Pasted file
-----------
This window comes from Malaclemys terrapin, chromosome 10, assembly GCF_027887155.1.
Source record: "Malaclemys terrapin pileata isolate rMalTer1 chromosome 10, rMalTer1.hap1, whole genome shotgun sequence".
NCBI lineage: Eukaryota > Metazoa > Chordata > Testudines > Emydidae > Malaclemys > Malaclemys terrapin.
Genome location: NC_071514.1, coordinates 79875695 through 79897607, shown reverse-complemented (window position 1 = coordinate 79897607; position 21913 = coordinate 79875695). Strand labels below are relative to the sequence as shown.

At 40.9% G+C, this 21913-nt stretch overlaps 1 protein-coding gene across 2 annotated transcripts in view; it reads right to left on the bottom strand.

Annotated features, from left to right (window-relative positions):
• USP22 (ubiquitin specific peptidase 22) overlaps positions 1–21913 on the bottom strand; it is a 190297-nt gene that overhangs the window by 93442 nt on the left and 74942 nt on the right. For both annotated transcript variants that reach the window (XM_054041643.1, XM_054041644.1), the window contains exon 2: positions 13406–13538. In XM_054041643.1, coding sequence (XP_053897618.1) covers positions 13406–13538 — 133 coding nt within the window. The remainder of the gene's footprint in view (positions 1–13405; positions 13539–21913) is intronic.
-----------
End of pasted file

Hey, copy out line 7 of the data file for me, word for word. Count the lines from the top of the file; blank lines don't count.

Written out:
• USP22 (ubiquitin specific peptidase 22) overlaps positions 1–21913 on the bottom strand; it is a 190297-nt gene that overhangs the window by 93442 nt on the left and 74942 nt on the right. For both annotated transcript variants that reach the window (XM_054041643.1, XM_054041644.1), the window contains exon 2: positions 13406–13538. In XM_054041643.1, coding sequence (XP_053897618.1) covers positions 13406–13538 — 133 coding nt within the window. The remainder of the gene's footprint in view (positions 1–13405; positions 13539–21913) is intronic.